A beautiful life at the Port Orchard Marina
October 11, 2012 · Updated 2:06 PM
The Port Orchard Marina is a wonderful place for people to live and recreate after they’ve retired.
There are approximately 20 boat households on the Port Orchard Marina and 25 residents who choose to live on the Marina dock. They all love the gardens with beautiful plants that include sunflowers, petunias, lilies, crocus, crocosmias, daisies and various annuals and perennials that surround the marina grounds.
The live-aboards love the freedom to leave when they want since their homes are not tied to any fixed geographical location.
Port Orchard Marina Operations Director Brian Sauer said one of the main reasons this population chooses to live on the water as opposed to in their homes is that they aren’t burdened with the typical entrapments of household, suburbanized living quarters, including maintenance, property taxes and even large utility bills.
“It’s a freer lifestyle,” Sauer said. “Some people look at it as an adventure. People in the city limits have new taxes. If you don’t want those services and you live in a house, you can’t just pick up your house and move. They don’t have property taxes. They don’t have to paint the outside. They don’t have big water bills. The water bill is included in the moorage.”
Marvin Messer, who boasts a 29-year record living at the Port Orchard Marina, the longest of any of the Port Orchard Marina residents, said that his main reason for living inside a small, Taiwanese Chung Hwa Ketch sailboat is that he doesn’t enjoy mowing lawns and doing yard work and that he doesn’t really care for a lot of material possessions. He likes to keep things basic and simple in his liveaboard quarters and prefers saving the hard work for the exterior of the small vessel rather than shrubs, grass and trees on a front yard.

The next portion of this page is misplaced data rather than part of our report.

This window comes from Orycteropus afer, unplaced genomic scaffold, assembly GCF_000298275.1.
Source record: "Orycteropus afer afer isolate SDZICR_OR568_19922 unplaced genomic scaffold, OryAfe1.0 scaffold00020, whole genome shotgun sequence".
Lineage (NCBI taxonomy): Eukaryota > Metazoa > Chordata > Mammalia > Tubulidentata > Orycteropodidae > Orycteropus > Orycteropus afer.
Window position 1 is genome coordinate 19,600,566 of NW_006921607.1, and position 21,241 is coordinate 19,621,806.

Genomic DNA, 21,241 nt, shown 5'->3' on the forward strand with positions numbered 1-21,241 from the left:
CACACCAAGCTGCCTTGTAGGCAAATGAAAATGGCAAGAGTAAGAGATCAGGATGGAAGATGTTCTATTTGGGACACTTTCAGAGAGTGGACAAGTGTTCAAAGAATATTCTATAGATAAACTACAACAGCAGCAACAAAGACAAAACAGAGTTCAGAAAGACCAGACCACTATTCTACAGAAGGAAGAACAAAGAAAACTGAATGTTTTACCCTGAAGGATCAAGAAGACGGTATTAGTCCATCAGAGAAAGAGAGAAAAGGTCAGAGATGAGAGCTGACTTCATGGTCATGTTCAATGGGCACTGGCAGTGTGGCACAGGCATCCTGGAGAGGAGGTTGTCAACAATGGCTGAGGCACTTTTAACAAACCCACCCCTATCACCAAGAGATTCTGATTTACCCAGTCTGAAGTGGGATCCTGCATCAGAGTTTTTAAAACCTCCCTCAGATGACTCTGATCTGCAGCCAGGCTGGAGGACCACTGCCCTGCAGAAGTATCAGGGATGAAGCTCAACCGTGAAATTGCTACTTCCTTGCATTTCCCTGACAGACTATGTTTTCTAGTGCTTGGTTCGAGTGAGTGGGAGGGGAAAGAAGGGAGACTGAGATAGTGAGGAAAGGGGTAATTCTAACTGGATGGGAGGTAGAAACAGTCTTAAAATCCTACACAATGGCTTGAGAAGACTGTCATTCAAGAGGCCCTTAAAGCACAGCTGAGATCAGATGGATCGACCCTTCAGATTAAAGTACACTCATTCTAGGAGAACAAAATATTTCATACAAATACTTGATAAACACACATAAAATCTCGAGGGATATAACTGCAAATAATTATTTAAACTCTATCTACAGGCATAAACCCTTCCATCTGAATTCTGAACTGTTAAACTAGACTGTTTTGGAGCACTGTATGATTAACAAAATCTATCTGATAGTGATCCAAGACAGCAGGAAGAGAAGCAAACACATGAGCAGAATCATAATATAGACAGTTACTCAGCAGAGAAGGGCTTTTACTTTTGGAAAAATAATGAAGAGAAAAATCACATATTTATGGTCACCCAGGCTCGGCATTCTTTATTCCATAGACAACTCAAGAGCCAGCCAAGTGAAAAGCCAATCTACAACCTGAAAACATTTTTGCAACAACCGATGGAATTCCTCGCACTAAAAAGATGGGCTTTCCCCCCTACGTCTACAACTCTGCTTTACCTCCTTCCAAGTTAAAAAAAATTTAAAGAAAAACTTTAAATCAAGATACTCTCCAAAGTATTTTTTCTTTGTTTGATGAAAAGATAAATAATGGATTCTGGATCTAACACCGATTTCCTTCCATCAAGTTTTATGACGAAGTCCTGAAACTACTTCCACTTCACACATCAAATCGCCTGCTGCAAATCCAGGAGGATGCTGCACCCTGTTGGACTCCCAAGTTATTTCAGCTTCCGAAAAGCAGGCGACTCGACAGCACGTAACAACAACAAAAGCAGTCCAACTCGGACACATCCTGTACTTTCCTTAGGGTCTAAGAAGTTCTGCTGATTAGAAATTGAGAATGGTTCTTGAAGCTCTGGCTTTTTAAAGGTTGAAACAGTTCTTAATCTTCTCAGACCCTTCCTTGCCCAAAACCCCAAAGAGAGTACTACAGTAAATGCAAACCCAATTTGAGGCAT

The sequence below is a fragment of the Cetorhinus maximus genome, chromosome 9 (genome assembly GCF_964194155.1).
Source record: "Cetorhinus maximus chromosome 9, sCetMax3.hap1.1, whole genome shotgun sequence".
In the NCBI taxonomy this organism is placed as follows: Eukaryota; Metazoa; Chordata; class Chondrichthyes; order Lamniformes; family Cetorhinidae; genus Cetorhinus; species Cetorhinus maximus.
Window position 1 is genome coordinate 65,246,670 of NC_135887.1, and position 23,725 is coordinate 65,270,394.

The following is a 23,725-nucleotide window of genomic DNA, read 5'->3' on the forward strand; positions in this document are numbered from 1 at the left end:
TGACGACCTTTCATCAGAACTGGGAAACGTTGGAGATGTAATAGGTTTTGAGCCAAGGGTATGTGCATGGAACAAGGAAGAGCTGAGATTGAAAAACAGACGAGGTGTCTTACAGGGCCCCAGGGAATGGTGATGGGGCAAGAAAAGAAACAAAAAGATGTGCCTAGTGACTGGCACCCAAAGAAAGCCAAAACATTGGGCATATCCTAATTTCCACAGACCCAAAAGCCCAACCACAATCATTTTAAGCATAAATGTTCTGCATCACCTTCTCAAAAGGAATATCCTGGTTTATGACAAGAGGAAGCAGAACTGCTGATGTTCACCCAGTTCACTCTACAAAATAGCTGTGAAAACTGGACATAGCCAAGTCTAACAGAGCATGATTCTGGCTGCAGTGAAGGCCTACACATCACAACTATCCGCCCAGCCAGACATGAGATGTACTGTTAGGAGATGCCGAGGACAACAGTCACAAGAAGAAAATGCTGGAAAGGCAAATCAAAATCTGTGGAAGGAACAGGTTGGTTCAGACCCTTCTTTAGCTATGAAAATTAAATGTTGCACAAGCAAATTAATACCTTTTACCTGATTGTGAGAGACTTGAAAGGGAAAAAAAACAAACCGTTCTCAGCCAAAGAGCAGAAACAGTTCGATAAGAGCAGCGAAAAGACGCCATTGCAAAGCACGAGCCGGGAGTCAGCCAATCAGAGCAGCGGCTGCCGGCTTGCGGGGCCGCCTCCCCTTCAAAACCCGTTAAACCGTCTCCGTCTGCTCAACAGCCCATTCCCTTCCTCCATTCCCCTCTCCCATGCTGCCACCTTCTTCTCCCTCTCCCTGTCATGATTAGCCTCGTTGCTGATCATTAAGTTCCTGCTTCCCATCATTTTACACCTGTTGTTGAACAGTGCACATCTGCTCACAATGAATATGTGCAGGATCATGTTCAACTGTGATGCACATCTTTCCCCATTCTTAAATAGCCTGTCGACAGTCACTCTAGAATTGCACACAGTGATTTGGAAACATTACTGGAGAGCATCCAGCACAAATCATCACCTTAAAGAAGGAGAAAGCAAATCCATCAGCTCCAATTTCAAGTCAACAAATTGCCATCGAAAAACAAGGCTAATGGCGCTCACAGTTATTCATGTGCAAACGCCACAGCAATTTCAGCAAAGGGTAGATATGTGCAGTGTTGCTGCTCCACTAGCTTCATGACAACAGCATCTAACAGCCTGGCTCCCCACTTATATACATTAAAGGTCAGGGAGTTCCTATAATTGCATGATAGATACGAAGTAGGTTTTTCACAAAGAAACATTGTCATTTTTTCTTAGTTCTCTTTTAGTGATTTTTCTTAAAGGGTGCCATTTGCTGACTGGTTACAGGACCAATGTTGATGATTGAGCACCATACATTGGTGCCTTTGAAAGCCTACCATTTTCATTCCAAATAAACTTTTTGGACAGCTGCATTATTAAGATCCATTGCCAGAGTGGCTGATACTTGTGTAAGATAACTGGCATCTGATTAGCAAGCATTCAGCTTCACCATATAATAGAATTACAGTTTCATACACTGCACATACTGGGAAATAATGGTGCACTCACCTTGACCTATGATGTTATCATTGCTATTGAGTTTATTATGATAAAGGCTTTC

“I’d rather work on my boat than a lawn. I probably spent at least 200 hours throughout the summer on the teak of my sailboat—oiling the teak,” said Messer, who is a former calibration director at the Bremerton Shipyard.
“It’s not for everybody. It takes a special personality — you live alone. I don’t mind living alone. You almost have to be a minimalist. In a house, you must put all kinds of stuff in your house to take care of the house — vacuum cleaners, rakes, ladders, shovels. Everything in my sailboat has a place. If I get a new pair of socks, I throw a pair away. I spent a lot of my work this summer refinishing my boat.”
Messer said that he moved into his sailboat in 1983 after he got a divorce and traded his house for the boat. His bedroom inside of the sailboat consists of the V-Birth which is the pointed front end of the vessel and when the lights shine through at night from across the marina, he feels right at home inside his Chung Hwa Ketch.
“I tell myself, ‘There’s no place I’d rather be,’ ” he said. “I’m happy.”
Messer’s bathroom is no bigger than a small closet and, as a longtime bachelor, he likes it this way.
“A woman couldn’t do her makeup in there,” he said.
Wyn Abbot and her husband, Stephen, live on an Ironsides, custom built powerboat and have been living in the Port Orchard Marina for the last three years and lived at the Bremerton Marina before that.
Wyn says that she loves the peaceful quiet of Port Orchard’s Marina and that living aboard in this city as opposed to Bremerton is less noisy because the Bremerton-Seattle Ferry isn’t constantly coming in and out of the port like it was when she lived at that marina three years ago.